Another year, another faculty, another incriminating dossier documenting institutional apathy towards the intimidation of students and staff at the UvA. The victims of both cases, whose exact numbers we still don’t know, have to live with the pain of their experiences. Meanwhile, nothing substantial is being done to ensure that similar allegations are independently investigated, let alone that the culture allowing abuses and their toleration is recognized and fought.

The university board’s formal reaction to the most recent revelations exposes yet again that expressions of remorse and promises of learning, listening and healing remain hollow. It has become painfully clear how the imbalance of power within the university systematically creates a productive playing field for abuse and its cover up. The procedures which the higher management insist on to make the workplace “safe” protect alleged abusers up the hierarchy, and obscure both the extent of the abuse and its willing and unwitting enablers. To add insult to injury, managers’ claim that such cases are “horrible for everyone” create a false equivalency between those at the perpetrating and those at the receiving ends of such actions, in effect blaming the victims for causing pain to perpetrators.

The university, like other hierarchical organizations, is clearly ill-equipped to investigate itself when it comes to structural abuses of power; it is simply unwilling to see them. What we need is a different structure and a new process for handling complaints.

Years of the university board’s dragging their feet and devising half-hearted solutions signal to those who are knowingly abusing their power: keep going, with impunity. Little is being done to proactively address—at all levels—the inherent imbalance of power and how to counterbalance it when it comes to abuse. That means that staff are nowhere nearly as aware as they should be to their privilege and capacity, willingly or not, to make others feel unsafe or discriminated against. Which explains tone-deaf announcements of “open doors.” What we need is a cultural change, and a concerted effort to raise awareness that staff and students have good reasons to mistrust those placed in charge.

But we are not having the right kind of conversations, because higher management on this front is out of touch with students and staff realities. Not all problems can be fixed by a slick communications department and repeating meaningless “core values.” We need to actually sit down and reflect on what is wrong and how to address it. And failing that, as is clearly the case, we need to have immediate and consequential action, since we no longer trust that the current university board and its policies can or wish to fix a broken system when it comes to staff and students’ wellbeing.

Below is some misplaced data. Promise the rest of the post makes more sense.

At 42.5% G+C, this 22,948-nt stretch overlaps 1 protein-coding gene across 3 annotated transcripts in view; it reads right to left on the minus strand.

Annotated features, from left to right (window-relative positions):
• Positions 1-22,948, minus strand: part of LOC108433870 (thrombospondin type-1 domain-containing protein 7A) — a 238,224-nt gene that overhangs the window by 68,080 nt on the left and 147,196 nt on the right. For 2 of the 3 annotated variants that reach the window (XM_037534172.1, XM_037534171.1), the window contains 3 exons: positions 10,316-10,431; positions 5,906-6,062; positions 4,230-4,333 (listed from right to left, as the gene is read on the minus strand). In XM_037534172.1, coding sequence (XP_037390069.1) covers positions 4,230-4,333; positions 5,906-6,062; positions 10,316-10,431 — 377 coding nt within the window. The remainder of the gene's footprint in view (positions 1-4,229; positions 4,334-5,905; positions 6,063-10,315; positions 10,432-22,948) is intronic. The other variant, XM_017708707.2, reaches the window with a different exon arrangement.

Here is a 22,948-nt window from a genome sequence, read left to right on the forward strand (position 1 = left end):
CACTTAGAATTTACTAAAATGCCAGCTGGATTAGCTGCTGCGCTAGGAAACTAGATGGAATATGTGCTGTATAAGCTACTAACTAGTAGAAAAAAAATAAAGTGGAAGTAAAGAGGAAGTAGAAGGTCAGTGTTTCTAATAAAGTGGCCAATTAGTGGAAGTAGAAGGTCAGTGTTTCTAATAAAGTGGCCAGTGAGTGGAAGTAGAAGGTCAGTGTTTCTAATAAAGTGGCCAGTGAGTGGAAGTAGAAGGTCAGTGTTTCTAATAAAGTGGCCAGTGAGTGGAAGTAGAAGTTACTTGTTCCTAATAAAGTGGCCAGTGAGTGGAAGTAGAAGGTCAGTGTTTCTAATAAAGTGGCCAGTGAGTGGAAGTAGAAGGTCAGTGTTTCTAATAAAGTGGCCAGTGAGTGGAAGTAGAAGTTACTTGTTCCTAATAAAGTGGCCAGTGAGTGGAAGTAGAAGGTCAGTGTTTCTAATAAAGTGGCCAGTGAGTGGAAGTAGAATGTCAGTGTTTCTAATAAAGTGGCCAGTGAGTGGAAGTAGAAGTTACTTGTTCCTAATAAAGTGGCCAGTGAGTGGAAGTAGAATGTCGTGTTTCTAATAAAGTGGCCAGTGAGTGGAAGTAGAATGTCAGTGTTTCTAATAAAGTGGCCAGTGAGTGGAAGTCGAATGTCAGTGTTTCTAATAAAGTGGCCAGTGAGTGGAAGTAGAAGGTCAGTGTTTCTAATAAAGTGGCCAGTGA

The university board must change its course immediately and save the UvA. They should:

  1. Apologize unreservedly for their gross incompetence in handling the recent case, find appropriate ways to support victims, and acknowledge that the system in place does not suffice;
  2. Admit that the structural issues cannot be solved by offering “open doors,” which demoralize victims who understandably trust neither upper management nor the process;
  3. Dismantle the toothless office of Vertrouwenspersoon, which can never sufficiently address the problems at hand;
  4. Abolish the ill-conceived, non-independent and clearly incompetent Ombudsfunctionaris;
  5. Declare you will provide appropriate funds to establish a completely independent office for academic grievances for students and staff, in collaboration with local and national student unions;
  6. Commit to fully cooperating with the new office, whose mandate will be to investigate allegations dating back at least 10 years; and
  7. Institute regular diversity and inclusivity training to all staff members immediately. This is one meaningful way of conducting new kinds of conversations about what constitutes a safe learning environment.

University board members: we and others have urged you repeatedly about these issues in the past. This time, however, there is no need to threaten sanctions for your failure to enact these simple, and by now obvious changes. The sad truth is that your blindness and incompetence is eroding trust in our workplace, our reputation and everyone’s wellbeing. If you won’t save our workplace, we will do it for ourselves by having direct conversations, by supporting each other in finding new ways of speaking out, and by cutting out what appears to be useless, expensive and ineffective intermediaries, whose priority is evidently not us.


ReThink UvA